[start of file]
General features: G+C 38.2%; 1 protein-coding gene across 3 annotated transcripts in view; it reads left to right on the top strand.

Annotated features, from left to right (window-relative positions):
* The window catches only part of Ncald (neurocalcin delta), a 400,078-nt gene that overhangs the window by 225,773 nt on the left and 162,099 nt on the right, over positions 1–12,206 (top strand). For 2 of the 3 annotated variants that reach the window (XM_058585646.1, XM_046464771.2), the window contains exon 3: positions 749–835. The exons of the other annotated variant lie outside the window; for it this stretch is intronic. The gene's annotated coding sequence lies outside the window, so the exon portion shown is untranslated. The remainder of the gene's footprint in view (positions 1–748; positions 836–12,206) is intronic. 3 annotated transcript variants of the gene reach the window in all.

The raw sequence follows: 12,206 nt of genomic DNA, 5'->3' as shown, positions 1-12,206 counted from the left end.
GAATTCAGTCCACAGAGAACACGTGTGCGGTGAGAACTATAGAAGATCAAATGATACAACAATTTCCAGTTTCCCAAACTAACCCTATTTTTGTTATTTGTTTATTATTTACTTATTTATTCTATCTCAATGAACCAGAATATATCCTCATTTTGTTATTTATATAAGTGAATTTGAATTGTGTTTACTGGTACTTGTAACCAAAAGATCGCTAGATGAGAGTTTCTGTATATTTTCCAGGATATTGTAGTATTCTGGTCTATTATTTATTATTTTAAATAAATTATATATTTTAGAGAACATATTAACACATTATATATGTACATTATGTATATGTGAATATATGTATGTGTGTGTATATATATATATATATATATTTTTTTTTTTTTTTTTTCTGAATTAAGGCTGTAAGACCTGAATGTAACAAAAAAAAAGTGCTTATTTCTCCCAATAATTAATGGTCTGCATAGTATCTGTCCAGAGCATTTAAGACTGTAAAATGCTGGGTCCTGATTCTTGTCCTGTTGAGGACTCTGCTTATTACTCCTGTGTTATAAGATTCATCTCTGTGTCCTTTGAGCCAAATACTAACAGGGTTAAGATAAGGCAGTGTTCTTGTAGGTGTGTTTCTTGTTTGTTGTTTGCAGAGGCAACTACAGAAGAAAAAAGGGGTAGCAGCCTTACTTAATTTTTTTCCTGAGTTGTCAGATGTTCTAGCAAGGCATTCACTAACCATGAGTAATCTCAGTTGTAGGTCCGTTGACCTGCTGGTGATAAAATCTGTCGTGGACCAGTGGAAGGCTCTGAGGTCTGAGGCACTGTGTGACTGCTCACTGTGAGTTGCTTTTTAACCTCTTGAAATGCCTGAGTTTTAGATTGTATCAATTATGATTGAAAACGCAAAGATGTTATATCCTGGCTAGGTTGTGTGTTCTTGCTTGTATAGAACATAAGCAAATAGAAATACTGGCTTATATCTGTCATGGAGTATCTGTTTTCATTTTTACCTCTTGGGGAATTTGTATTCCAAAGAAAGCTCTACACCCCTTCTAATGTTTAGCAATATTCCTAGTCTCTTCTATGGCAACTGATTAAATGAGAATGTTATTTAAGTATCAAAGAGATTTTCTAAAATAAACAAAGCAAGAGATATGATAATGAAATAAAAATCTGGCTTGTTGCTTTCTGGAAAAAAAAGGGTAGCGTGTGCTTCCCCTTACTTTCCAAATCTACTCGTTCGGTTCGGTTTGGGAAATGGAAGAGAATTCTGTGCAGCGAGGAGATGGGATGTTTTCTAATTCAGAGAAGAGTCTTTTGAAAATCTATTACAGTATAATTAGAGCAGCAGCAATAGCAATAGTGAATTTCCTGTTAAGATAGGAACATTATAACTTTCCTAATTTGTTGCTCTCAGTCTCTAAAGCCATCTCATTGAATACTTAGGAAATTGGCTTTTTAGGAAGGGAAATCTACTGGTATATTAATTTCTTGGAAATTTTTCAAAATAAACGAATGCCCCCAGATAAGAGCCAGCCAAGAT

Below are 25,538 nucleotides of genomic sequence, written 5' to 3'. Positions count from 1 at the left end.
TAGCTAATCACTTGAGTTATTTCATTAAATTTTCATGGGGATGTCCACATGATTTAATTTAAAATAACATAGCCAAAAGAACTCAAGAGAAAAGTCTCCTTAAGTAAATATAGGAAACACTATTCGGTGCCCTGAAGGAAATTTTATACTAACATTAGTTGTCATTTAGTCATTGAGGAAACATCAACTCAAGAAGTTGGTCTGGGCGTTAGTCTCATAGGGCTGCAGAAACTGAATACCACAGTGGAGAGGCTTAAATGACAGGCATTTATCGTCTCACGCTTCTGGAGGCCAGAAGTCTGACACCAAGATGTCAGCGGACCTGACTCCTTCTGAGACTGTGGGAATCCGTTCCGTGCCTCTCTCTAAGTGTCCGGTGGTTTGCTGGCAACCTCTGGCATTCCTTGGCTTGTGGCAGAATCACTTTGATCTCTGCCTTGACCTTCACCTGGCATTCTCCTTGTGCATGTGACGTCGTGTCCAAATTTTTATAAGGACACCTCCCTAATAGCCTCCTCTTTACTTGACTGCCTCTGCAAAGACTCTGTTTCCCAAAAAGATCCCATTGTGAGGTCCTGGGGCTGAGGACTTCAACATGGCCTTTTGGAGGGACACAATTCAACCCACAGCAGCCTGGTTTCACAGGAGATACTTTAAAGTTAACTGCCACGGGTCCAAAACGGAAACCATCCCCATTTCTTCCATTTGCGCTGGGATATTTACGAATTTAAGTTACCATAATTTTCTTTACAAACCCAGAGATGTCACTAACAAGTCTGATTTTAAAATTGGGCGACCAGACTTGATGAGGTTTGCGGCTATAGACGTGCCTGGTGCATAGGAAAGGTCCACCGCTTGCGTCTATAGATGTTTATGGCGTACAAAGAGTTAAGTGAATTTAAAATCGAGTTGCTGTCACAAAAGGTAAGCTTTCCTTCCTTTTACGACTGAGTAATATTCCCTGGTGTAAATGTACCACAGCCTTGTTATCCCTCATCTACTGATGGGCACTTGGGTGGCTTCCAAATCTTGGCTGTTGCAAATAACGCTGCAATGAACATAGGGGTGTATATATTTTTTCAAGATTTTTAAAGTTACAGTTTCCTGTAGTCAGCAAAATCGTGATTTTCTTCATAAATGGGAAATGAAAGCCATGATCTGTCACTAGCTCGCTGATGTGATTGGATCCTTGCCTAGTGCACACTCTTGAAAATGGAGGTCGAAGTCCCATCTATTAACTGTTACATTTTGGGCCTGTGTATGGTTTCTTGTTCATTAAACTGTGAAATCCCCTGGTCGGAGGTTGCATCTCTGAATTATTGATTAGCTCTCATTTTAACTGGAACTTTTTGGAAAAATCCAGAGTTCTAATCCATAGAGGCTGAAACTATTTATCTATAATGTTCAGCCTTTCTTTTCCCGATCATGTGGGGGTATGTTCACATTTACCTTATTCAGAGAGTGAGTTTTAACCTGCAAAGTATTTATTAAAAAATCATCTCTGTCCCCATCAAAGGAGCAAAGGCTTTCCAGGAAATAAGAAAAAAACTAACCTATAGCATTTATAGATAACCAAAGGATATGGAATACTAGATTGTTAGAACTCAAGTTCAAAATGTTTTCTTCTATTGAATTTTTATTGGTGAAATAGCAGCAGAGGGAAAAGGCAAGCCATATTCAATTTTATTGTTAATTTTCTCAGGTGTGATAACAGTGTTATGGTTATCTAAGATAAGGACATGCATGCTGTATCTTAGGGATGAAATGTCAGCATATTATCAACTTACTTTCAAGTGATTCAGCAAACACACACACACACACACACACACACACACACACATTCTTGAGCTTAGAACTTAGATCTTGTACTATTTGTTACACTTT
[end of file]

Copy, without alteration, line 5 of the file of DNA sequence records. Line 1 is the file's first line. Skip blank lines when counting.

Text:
GAATTCAGTCCACAGAGAACACGTGTGCGGTGAGAACTATAGAAGATCAAATGATACAACAATTTCCAGTTTCCCAAACTAACCCTATTTTTGTTATTTGTTTATTATTTACTTATTTATTCTATCTCAATGAACCAGAATATATCCTCATTTTGTTATTTATATAAGTGAATTTGAATTGTGTTTACTGGTACTTGTAACCAAAAGATCGCTAGATGAGAGTTTCTGTATATTTTCCAGGATATTGTAGTATTCTGGTCTATTATTTATTATTTTAAATAAATTATATATTTTAGAGAACATATTAACACATTATATATGTACATTATGTATATGTGAATATATGTATGTGTGTGTATATATATATATATATATATTTTTTTTTTTTTTTTTTCTGAATTAAGGCTGTAAGACCTGAATGTAACAAAAAAAAAGTGCTTATTTCTCCCAATAATTAATGGTCTGCATAGTATCTGTCCAGAGCATTTAAGACTGTAAAATGCTGGGTCCTGATTCTTGTCCTGTTGAGGACTCTGCTTATTACTCCTGTGTTATAAGATTCATCTCTGTGTCCTTTGAGCCAAATACTAACAGGGTTAAGATAAGGCAGTGTTCTTGTAGGTGTGTTTCTTGTTTGTTGTTTGCAGAGGCAACTACAGAAGAAAAAAGGGGTAGCAGCCTTACTTAATTTTTTTCCTGAGTTGTCAGATGTTCTAGCAAGGCATTCACTAACCATGAGTAATCTCAGTTGTAGGTCCGTTGACCTGCTGGTGATAAAATCTGTCGTGGACCAGTGGAAGGCTCTGAGGTCTGAGGCACTGTGTGACTGCTCACTGTGAGTTGCTTTTTAACCTCTTGAAATGCCTGAGTTTTAGATTGTATCAATTATGATTGAAAACGCAAAGATGTTATATCCTGGCTAGGTTGTGTGTTCTTGCTTGTATAGAACATAAGCAAATAGAAATACTGGCTTATATCTGTCATGGAGTATCTGTTTTCATTTTTACCTCTTGGGGAATTTGTATTCCAAAGAAAGCTCTACACCCCTTCTAATGTTTAGCAATATTCCTAGTCTCTTCTATGGCAACTGATTAAATGAGAATGTTATTTAAGTATCAAAGAGATTTTCTAAAATAAACAAAGCAAGAGATATGATAATGAAATAAAAATCTGGCTTGTTGCTTTCTGGAAAAAAAAGGGTAGCGTGTGCTTCCCCTTACTTTCCAAATCTACTCGTTCGGTTCGGTTTGGGAAATGGAAGAGAATTCTGTGCAGCGAGGAGATGGGATGTTTTCTAATTCAGAGAAGAGTCTTTTGAAAATCTATTACAGTATAATTAGAGCAGCAGCAATAGCAATAGTGAATTTCCTGTTAAGATAGGAACATTATAACTTTCCTAATTTGTTGCTCTCAGTCTCTAAAGCCATCTCATTGAATACTTAGGAAATTGGCTTTTTAGGAAGGGAAATCTACTGGTATATTAATTTCTTGGAAATTTTTCAAAATAAACGAATGCCCCCAGATAAGAGCCAGCCAAGAT